- Energy security is a vital but often unmet requirement for community resiliency. Electricity availability is essential to the functioning of the economy, individual households, and the collective essential services that provide health, safety, and the basic human needs to sustain life. Coastal communities in Oregon face special vulnerability because they are almost entirely dependent on outside sources of electricity generation routed via a limited number of transmission lines over a coastal mountain range, where they are prone to damage. When these lines fail, as has occurred in past storms, the coast can be electrically stranded from the regional grid network and large swaths of coastal communities are without power. This vulnerability raises a question whether this risk to coastal community energy resilience could be mitigated through utilization of a local and abundant renewable energy source: ocean wave energy.
This transdisciplinary report assesses key technical, natural system, socio-economic, and regulatory considerations surrounding the validity and value of Wave Energy Converters (WECs) as an emergency power generation resource for the example community of Newport, Oregon. The work was performed by a collaborative, multi-disciplinary team of graduate researchers as part of the National Science Foundation National Research Traineeship in Risk and Uncertainty Quantification and Communication in Marine Sciences at Oregon State University.
This report imagines a scenario in which an event such as a winter storm causes a regional transmission line outage in the example community of Newport, Oregon for a hypothetical duration of two weeks. We propose a system of rapidly deployed WECs connected to the local electrical grid to allow conversion of the Central Lincoln PUD service area into an “islanded microgrid” that can provide locally for the community’s critical infrastructure services. In this context, the goal of having an islanded microgrid is to be able to use local sources to supply the community’s electrical needs.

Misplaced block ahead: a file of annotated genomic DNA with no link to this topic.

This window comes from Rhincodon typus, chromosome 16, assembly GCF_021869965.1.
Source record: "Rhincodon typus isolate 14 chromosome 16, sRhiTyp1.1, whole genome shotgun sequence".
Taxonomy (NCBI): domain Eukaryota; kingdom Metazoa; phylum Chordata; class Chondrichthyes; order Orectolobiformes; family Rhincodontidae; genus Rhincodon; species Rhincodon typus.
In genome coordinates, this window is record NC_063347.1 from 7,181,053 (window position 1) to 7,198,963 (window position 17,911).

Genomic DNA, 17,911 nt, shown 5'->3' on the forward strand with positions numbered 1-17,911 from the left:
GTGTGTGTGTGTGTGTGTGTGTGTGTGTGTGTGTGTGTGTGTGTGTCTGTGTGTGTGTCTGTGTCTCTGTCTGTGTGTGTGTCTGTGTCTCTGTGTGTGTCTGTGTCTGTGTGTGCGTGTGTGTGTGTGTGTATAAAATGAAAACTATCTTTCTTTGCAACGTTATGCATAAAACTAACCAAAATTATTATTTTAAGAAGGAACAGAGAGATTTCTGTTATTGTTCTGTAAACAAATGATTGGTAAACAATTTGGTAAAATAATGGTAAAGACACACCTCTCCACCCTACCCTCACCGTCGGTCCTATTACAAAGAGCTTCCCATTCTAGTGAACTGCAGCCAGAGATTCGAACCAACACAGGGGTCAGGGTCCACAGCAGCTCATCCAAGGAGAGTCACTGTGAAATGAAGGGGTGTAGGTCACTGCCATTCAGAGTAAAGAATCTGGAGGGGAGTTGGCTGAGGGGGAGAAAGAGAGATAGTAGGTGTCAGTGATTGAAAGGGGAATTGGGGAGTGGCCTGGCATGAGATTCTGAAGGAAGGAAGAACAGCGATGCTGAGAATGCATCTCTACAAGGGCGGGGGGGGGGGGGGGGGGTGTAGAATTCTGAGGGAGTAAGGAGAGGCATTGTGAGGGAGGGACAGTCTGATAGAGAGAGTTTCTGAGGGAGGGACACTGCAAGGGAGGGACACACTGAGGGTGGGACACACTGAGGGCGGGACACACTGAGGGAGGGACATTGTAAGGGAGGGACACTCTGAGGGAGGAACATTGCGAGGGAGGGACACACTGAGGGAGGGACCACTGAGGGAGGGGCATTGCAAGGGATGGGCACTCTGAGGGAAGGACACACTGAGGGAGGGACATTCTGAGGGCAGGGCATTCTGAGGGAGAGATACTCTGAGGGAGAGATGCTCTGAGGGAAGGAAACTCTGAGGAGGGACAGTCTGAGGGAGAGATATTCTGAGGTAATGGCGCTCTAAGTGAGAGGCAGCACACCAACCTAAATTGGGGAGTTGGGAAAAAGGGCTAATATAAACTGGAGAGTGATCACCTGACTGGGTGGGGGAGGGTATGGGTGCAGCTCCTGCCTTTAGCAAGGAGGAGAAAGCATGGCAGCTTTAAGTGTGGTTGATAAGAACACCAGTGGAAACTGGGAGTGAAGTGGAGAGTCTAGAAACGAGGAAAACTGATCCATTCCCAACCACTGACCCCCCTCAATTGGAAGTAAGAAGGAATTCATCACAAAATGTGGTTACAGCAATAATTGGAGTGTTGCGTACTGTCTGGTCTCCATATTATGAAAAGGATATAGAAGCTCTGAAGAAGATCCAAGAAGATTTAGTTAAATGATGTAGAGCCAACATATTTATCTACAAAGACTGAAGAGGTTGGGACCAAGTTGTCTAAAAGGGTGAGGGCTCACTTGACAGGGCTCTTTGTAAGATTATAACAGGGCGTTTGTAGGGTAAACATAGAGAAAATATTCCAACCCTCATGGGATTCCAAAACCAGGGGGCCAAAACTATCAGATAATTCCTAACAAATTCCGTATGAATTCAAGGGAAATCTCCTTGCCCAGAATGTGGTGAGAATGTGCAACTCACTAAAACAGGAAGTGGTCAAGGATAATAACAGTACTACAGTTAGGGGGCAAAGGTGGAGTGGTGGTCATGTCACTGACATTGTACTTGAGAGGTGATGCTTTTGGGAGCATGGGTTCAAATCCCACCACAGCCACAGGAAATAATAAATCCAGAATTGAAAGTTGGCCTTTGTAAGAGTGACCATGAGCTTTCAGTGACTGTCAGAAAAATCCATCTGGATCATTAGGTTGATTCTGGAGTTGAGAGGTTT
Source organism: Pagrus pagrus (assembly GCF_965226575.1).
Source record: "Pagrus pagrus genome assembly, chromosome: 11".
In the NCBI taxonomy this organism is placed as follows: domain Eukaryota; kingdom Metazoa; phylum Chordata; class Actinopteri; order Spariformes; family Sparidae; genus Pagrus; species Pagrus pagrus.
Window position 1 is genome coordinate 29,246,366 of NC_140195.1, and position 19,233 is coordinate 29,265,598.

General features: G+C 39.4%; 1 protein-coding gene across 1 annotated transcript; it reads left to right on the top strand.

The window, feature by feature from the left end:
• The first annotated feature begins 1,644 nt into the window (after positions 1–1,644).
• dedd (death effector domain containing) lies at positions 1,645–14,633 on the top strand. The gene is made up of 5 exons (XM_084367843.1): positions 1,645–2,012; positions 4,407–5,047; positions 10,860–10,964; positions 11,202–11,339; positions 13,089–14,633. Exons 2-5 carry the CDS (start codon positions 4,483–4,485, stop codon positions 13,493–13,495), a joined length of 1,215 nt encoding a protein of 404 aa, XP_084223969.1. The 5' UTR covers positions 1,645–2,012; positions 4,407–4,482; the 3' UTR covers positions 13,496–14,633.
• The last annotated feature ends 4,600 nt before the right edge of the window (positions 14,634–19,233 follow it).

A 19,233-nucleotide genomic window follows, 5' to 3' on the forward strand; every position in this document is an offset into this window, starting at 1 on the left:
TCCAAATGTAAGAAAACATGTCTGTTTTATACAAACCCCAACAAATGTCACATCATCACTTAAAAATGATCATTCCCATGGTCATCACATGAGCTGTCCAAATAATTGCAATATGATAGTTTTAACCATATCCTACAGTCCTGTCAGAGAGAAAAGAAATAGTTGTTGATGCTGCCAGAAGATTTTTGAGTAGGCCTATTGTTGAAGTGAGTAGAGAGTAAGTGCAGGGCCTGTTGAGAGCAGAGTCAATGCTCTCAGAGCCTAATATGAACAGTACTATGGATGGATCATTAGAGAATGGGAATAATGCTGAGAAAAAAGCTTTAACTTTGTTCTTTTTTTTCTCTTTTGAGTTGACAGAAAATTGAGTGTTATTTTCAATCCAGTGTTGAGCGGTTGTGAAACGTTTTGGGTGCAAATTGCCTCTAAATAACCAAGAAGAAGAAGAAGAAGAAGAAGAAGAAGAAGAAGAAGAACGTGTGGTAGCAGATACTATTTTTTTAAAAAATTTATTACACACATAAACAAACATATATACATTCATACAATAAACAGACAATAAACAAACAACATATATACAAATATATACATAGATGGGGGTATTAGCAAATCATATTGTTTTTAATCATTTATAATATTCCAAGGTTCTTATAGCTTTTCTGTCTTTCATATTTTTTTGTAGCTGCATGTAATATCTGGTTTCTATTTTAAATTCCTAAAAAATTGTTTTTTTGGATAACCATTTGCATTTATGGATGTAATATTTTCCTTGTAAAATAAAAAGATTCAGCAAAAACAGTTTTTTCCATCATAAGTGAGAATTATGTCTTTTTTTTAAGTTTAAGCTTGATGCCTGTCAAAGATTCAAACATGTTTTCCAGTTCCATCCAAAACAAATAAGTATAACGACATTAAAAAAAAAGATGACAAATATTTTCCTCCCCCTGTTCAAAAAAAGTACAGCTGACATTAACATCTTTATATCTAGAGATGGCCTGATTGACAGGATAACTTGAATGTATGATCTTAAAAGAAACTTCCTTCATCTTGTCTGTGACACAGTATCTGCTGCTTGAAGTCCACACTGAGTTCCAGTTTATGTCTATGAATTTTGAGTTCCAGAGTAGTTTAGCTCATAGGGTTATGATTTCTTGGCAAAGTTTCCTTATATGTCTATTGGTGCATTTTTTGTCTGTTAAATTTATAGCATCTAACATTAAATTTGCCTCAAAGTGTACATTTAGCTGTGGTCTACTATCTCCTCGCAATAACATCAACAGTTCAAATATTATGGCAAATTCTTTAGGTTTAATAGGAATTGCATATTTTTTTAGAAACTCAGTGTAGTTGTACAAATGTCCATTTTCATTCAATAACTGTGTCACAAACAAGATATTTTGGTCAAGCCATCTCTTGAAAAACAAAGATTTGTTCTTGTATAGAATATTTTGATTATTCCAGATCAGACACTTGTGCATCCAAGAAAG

We determine that marine renewable energy (MRE) may be a valid risk mitigation alternative from a technical and regulatory standpoint with the proper consideration of grid integration needs and support for emergency MRE options on a policy level. Based on the findings in this report, it appears that the temporary emergency WEC use case would be economically infeasible given the estimated power demand for critical services and the generation capabilities of currently available WEC devices. However, our research shows that there are significant gaps in knowledge regarding how we value critical services in a long emergency, and advancements in this field may change the value proposition of an emergency WEC use case. Additionally, advancements in wave energy technology or emergency power demand management may reduce the total size requirements for an emergency WEC array, or the logistical ability to deploy the WEC system, changing the feasibility and cost of the system in the future. Moreover, there is additional uncertainty regarding the recurrence interval of an outage of sufficient scale to warrant investment.